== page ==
Today I started my last day in Milwaukee by having breakfast with my Dad (and his very interesting group of friends). He’s been going to this restaurant every day at 7AM for 16 years. Talk about a comfort ritual!
Afterwards, I realized I needed my latte fix (and needed to answer some e-mail) before I made my flight, and I located the nearest Starbucks a few miles away. I drove there and settled into my seat near the window, my laptop perched on the table and my piping hot grande latte casting that familiar and comforting smell of the espresso bean.
I was very intently working for about 15 minutes and then I decided to take a quick break and look out the window. I saw a County bus picking up passengers and I remembered when I took that bus many years ago when I had a part time job at the local shopping mall (at Helen Gallagher gifts, which was like Spencer Gifts, selling gag gifts, lava lamps, black lights, and other interesting stuff).
Then I realized where I was- the corner I was staring at was the location where I made the most critical decision of my life, some 28 years earlier. The intersection had changed so much, and I was so “locked in” to my work, that it took that long to register with me.
It was so ironic that there was now a Starbucks here, and here I was, now drifting my memory back…………..
It was a very cold night in late January 1978 – very cold. It was probably 25 below zero. I was halfway home that night after working the evening shift at the mall, and I had to change buses. I stood at the bus stop, with every stitch of clothing I owned wrapped around me (or so it seemed), and just shivered. “Gosh, this is horrible” , I thought. “I need to get out of this“.
I also thought about my young life at the time and where I was going. I felt strangely out of place in this town, and very restless. There was something tugging at me to make a change – a big change. I had just heard of a scholarship opportunity at a small university in San Antonio Texas the week before, and it really got me thinking. I had visited that area the summer before at a retreat sponsored by my high school, and it really struck my fancy. But it was 1,200 miles away – away from my family and friends.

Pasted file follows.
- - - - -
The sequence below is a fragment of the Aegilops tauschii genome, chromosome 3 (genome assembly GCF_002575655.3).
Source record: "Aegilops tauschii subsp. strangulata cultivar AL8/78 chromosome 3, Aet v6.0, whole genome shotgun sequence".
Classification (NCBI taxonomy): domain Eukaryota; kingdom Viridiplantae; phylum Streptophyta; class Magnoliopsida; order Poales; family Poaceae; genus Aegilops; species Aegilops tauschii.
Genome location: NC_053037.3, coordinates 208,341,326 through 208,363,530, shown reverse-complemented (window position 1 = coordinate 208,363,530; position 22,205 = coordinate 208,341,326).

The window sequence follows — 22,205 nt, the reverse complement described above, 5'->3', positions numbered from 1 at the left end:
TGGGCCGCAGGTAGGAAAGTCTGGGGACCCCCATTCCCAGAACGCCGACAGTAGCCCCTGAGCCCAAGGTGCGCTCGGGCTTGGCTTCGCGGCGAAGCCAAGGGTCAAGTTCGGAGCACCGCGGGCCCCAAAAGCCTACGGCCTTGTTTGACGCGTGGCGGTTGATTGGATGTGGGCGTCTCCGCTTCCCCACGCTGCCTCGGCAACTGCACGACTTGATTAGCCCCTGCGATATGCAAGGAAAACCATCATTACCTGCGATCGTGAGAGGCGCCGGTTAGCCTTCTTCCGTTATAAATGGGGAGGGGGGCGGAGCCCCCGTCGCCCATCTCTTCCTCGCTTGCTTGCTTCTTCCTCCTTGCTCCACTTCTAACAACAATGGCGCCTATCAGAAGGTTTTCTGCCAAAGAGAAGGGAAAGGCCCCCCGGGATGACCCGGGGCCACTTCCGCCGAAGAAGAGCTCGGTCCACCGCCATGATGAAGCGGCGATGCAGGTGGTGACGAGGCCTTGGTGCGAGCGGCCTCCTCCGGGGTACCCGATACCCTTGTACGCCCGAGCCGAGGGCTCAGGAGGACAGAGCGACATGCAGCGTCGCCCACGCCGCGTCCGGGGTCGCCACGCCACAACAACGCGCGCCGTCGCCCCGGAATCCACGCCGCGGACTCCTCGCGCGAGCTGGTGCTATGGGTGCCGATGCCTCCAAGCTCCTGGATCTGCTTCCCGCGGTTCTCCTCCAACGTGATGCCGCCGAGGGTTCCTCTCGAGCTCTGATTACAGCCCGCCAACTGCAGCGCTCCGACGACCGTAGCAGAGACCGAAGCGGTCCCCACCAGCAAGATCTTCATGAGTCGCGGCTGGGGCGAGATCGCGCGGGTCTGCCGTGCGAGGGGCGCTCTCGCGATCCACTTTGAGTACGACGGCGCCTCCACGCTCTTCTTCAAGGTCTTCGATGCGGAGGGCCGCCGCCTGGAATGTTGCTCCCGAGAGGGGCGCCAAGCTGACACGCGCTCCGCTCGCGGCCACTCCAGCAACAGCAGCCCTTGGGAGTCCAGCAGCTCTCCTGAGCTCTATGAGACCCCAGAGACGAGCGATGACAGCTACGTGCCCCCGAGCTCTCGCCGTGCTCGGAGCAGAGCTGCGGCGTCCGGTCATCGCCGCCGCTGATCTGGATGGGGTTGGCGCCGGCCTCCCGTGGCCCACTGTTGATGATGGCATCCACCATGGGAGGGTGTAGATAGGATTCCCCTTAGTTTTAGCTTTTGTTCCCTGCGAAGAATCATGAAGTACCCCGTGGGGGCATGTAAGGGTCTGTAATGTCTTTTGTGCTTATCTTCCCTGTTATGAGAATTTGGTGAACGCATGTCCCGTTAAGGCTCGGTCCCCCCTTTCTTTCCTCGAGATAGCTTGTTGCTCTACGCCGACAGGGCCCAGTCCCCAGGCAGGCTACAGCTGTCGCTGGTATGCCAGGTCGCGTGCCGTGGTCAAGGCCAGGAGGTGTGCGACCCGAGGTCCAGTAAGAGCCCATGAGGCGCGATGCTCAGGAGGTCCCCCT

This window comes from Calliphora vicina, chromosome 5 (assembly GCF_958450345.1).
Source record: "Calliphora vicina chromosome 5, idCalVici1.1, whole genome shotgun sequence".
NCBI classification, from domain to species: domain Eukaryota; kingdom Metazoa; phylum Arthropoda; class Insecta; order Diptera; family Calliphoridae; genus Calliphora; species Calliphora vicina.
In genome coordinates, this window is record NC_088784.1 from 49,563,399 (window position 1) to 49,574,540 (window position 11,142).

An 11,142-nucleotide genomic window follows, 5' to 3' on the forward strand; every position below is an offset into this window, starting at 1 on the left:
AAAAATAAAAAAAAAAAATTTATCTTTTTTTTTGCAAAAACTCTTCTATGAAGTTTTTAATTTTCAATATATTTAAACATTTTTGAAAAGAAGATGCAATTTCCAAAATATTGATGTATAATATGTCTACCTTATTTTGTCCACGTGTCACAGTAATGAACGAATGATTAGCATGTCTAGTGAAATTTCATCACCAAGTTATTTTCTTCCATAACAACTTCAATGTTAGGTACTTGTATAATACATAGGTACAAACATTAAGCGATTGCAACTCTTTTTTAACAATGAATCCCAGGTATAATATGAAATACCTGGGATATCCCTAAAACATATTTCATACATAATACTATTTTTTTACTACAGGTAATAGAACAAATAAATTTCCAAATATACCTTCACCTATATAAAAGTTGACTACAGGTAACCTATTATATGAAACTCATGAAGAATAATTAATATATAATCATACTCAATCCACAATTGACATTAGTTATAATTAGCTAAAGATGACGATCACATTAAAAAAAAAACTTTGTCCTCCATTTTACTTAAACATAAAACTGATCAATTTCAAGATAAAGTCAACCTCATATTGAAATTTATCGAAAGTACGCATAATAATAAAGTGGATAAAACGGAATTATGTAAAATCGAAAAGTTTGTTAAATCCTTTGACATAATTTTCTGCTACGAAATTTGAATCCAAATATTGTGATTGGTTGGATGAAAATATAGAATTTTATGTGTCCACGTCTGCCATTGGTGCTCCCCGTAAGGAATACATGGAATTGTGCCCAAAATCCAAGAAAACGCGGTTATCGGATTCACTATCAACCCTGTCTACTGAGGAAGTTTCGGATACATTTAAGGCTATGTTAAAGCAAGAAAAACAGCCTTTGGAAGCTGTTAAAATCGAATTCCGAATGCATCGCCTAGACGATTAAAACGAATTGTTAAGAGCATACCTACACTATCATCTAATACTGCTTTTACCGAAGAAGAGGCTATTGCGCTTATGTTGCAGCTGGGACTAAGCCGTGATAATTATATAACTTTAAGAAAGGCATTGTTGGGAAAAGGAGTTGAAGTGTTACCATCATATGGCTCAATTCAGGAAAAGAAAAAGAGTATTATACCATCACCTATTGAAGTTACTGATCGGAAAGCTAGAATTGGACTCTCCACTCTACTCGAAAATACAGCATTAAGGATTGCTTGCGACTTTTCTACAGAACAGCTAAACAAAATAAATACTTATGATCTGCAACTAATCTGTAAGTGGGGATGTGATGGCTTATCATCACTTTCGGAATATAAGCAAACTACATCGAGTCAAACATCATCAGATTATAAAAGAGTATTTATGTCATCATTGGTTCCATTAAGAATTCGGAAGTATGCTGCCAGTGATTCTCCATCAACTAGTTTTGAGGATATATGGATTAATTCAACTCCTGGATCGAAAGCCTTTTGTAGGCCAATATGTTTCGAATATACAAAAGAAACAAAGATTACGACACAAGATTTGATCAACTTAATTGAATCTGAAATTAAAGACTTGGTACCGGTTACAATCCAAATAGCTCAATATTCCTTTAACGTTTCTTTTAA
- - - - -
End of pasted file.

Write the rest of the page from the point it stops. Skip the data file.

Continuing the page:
But I sensed that if I stayed where I was, I wouldn’t be really happy with myself. I felt like there was something missing. And yes, I was really cold too. I thought of 70 degree days in January in South Texas. Boy that would be nice. But it’s so far away. I would really miss my family and a few close friends.
I was at a fork in the road that night, and little did I know what that decision would mean to me. As the wind howled and my shivering only worsened, my mind suddenly cleared and the path became clear – I had to leave. I was going to San Antonio. Even though I wouldn’t know a soul, I decided to take the risk and do it, and start over.
The bus finally came and as I finally could feel my face again I looked out the window of the bus and dreamed about the new horizons that were in front of me……………
The smell of the latte brought me back to the present, but I did feel that shiver down my spine again. It was very strange but yet enlightening to relive that fork in the road- I realized that all that came afterward hinged on that fateful night in the freezing cold. My career as a leader, my sense of adventure, my half-fullness, my courage to take risks- all sprung from that one decision.
And fate told me I needed to return to this spot, on this day, so I could remember this act of bravery. At a Starbucks now across the street, no less. Ain’t life a funny thing?